keywords = "ADHD, Adult, Ambulatory care, Antidepressant, Behavioral treatment, Pharmacotherapy, Stimulant",
author = "Jayashri Sankaranarayanan and Puumala, {Susan E.} and Kratochvil, {Christopher J}",
year = "2006",
month = "8",
day = "1",
doi = "10.1185/030079906X112615",
language = "English (US)",
volume = "22",
pages = "1475--1491",
journal = "Current Medical Research and Opinion",
issn = "0300-7995",
publisher = "Informa Healthcare",
number = "8",

}

TY - JOUR

T1 - Diagnosis and treatment of adult attention-deficit/hyperactivity disorder at US ambulatory care visits from 1996 to 2003

AU - Sankaranarayanan, Jayashri

AU - Puumala, Susan E.

AU - Kratochvil, Christopher J

PY - 2006/8/1

Y1 - 2006/8/1

N2 - Objective: To determine national-estimates and characteristics of United States (US) ambulatory care visits made by adults, aged 18 years or older, with attention-deficit hyperactivity disorder (ADHD) diagnosis, treatment patterns, and significant factors associated with adult-ADHD treatment. Methods: Retrospective analyses were conducted of the National Ambulatory Medical Care Survey and the National Hospital Ambulatory Medical Care Survey over a combined 8-year period (1996-2003). Mental-health disorder (including ADHD) visits were identified using International Classification of Diseases, 9th revision, Clinical Modification (ICD-9-CM) diagnostic codes. Significant factors of adult-ADHD treatment were determined in multivariable logistic regression analyses. Results: An estimated total 10.5 million ambulatory-ADHD visits accounted for 3.5% of 301 million adult mental-health disorder visits. The census-adjusted visit rate was 0.3-0.4%. Increasing in numbers from the year 2000, ADHD visits were most often to psychiatrists, by Caucasian men, aged 18 to 40 years. Significantly fewer ADHD visits without, versus with, psychiatric comorbidity (mainly depression) received various treatments - behavioral (46% vs. 83%), antidepressant (18% vs. 66%), or combined behavioral and ADHD-specific (stimulant or atomoxetine) pharmacotherapy (36% vs. 57%) respectively. However, more ADHD visits without than with psychiatric comorbidity received ADHD-specific pharmacotherapy alone (76% vs. 68%) or no treatment (14% vs. 6.5%). At ADHD visits, adjusting for gender, age, and US census geographic-region, psychiatric comorbidity (odds ratio [OR], 6.5,95% confidence interval [CI], 3.5-2.4, p < 0.05) and self-pay reimbursement-source (OR, 2.7, 95% CI, 1.3-5.7, p < 0.05) significantly increased the likelihood of behavioral treatment. Insurance reimbursement-sources other than private and self-pay significantly decreased the likelihood of an ADHD-specific pharmacotherapy (OR, 0.4, 95% CI, 0.2-0.7, p < 0.05) or any ADHD-treatment (OR, 0.2, 95% CI, 0.1-0.5, p < 0.05). Conclusions: Adult-ADHD visits have increased in recent years, with a census-adjusted visit rate of 0.3-0.4%. Psychiatric comorbidity and reimbursement-source were associated with ADHD-treatment. Limited treatment may be a significant problem in US-ambulatory care. It is important to continue validation studies, educate providers, examine the efficacy of multimodal-treatments, and study insurance-related barriers to adult ADHD-treatment.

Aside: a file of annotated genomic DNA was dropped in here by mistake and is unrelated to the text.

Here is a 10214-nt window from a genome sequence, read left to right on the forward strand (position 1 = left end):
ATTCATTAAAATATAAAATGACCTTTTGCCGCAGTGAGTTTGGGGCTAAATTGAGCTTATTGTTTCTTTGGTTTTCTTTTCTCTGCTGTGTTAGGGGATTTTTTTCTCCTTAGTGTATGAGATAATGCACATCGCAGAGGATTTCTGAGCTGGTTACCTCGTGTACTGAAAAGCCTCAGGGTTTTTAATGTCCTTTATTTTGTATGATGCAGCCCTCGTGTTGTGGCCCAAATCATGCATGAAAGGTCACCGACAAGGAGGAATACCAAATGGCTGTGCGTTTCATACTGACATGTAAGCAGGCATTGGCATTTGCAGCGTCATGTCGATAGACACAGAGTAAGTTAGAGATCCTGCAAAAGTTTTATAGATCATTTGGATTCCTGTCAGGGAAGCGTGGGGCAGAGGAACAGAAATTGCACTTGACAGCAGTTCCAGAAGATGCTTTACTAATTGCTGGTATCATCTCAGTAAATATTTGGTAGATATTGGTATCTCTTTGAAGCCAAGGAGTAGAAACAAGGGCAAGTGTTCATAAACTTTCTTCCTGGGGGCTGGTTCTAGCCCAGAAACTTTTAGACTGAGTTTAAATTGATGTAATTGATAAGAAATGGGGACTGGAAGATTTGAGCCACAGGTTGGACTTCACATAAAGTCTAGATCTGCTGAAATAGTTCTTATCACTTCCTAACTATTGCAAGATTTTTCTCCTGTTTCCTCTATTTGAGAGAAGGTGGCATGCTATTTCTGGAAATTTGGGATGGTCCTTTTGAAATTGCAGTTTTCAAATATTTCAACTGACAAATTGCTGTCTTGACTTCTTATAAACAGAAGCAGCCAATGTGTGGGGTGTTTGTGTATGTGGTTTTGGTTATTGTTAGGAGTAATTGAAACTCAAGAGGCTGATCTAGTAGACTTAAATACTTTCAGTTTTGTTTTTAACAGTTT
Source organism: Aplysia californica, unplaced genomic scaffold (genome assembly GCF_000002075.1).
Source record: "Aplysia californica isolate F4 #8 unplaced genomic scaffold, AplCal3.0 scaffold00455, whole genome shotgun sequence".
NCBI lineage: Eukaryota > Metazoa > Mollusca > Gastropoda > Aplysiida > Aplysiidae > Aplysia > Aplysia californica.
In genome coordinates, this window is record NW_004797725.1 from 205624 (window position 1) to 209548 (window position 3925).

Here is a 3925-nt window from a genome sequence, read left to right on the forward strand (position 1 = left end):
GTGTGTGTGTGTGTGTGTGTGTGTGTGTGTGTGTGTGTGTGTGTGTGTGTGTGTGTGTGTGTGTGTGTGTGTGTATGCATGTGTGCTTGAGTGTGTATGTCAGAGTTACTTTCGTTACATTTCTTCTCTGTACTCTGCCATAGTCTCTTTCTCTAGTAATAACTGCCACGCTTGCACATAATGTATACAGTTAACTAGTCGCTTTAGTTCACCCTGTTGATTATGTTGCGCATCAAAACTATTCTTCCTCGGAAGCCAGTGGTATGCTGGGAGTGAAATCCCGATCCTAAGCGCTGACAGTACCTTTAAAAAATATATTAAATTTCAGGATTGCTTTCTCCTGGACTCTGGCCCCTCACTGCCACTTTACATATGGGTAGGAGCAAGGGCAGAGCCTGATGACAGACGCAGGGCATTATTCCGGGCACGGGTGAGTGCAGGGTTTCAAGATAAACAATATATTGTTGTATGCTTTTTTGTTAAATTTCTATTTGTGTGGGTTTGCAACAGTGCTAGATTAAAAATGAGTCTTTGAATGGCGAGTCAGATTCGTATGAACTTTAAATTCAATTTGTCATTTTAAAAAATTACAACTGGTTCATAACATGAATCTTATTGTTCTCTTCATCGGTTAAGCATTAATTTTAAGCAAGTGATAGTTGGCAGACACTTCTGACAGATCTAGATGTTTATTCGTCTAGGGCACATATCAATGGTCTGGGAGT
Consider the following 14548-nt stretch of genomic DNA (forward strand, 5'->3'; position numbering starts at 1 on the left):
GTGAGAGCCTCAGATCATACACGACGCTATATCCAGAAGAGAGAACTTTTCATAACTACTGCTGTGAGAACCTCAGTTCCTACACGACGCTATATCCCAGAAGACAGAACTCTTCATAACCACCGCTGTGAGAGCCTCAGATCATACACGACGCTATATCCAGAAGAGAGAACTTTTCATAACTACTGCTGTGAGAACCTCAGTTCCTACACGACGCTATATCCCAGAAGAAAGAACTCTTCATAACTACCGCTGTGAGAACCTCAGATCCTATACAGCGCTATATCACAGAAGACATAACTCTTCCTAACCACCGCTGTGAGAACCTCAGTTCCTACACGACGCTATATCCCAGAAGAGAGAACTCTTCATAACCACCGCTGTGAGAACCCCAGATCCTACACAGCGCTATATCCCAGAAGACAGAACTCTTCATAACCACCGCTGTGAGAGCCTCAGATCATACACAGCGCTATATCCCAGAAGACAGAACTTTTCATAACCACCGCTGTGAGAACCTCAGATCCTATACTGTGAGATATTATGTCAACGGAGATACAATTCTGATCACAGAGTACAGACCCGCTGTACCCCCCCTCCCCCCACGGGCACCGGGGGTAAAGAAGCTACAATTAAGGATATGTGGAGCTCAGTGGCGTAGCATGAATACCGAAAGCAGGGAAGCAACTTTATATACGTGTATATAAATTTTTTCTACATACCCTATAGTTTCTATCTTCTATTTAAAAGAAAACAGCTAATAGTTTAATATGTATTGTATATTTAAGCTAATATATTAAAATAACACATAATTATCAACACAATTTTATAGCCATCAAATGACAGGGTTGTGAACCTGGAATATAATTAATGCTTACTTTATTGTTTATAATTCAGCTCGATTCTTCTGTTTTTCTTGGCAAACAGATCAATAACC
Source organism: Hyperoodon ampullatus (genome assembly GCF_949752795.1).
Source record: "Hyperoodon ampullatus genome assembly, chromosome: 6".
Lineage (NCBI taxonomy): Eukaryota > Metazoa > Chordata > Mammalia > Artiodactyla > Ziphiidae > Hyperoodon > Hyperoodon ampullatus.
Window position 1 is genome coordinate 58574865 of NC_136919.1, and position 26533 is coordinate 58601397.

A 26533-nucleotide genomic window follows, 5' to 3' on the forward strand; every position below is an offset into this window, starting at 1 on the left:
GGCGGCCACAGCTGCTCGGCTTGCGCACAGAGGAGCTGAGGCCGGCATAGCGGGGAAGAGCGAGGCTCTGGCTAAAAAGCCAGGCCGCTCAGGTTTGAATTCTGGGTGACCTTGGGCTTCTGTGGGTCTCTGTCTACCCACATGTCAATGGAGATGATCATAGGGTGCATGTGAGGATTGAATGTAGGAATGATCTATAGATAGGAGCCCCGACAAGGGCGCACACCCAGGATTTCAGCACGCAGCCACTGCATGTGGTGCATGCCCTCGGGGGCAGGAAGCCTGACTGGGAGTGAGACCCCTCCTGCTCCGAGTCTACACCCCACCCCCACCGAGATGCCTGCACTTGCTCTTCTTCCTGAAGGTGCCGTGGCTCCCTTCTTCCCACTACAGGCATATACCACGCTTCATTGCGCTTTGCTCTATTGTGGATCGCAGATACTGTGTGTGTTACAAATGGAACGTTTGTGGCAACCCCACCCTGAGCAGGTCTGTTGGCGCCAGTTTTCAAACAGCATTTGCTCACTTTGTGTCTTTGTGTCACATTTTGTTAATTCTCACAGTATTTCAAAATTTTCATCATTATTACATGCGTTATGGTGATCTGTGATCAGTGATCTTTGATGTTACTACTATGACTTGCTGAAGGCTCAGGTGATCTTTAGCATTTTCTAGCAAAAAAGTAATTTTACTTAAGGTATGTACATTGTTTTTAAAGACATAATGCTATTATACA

AB - Objective: To determine national-estimates and characteristics of United States (US) ambulatory care visits made by adults, aged 18 years or older, with attention-deficit hyperactivity disorder (ADHD) diagnosis, treatment patterns, and significant factors associated with adult-ADHD treatment. Methods: Retrospective analyses were conducted of the National Ambulatory Medical Care Survey and the National Hospital Ambulatory Medical Care Survey over a combined 8-year period (1996-2003). Mental-health disorder (including ADHD) visits were identified using International Classification of Diseases, 9th revision, Clinical Modification (ICD-9-CM) diagnostic codes. Significant factors of adult-ADHD treatment were determined in multivariable logistic regression analyses. Results: An estimated total 10.5 million ambulatory-ADHD visits accounted for 3.5% of 301 million adult mental-health disorder visits. The census-adjusted visit rate was 0.3-0.4%. Increasing in numbers from the year 2000, ADHD visits were most often to psychiatrists, by Caucasian men, aged 18 to 40 years. Significantly fewer ADHD visits without, versus with, psychiatric comorbidity (mainly depression) received various treatments - behavioral (46% vs. 83%), antidepressant (18% vs. 66%), or combined behavioral and ADHD-specific (stimulant or atomoxetine) pharmacotherapy (36% vs. 57%) respectively. However, more ADHD visits without than with psychiatric comorbidity received ADHD-specific pharmacotherapy alone (76% vs. 68%) or no treatment (14% vs. 6.5%). At ADHD visits, adjusting for gender, age, and US census geographic-region, psychiatric comorbidity (odds ratio [OR], 6.5,95% confidence interval [CI], 3.5-2.4, p < 0.05) and self-pay reimbursement-source (OR, 2.7, 95% CI, 1.3-5.7, p < 0.05) significantly increased the likelihood of behavioral treatment. Insurance reimbursement-sources other than private and self-pay significantly decreased the likelihood of an ADHD-specific pharmacotherapy (OR, 0.4, 95% CI, 0.2-0.7, p < 0.05) or any ADHD-treatment (OR, 0.2, 95% CI, 0.1-0.5, p < 0.05). Conclusions: Adult-ADHD visits have increased in recent years, with a census-adjusted visit rate of 0.3-0.4%. Psychiatric comorbidity and reimbursement-source were associated with ADHD-treatment. Limited treatment may be a significant problem in US-ambulatory care. It is important to continue validation studies, educate providers, examine the efficacy of multimodal-treatments, and study insurance-related barriers to adult ADHD-treatment.

KW - ADHD

KW - Adult

KW - Ambulatory care

KW - Antidepressant

KW - Behavioral treatment

KW - Pharmacotherapy

KW - Stimulant

UR - http://www.scopus.com/inward/record.url?scp=33748069435&partnerID=8YFLogxK

UR - http://www.scopus.com/inward/citedby.url?scp=33748069435&partnerID=8YFLogxK

U2 - 10.1185/030079906X112615

DO - 10.1185/030079906X112615

M3 - Article

C2 - 16870073

AN - SCOPUS:33748069435

VL - 22

SP - 1475

EP - 1491

JO - Current Medical Research and Opinion

JF - Current Medical Research and Opinion

SN - 0300-7995

IS - 8

ER -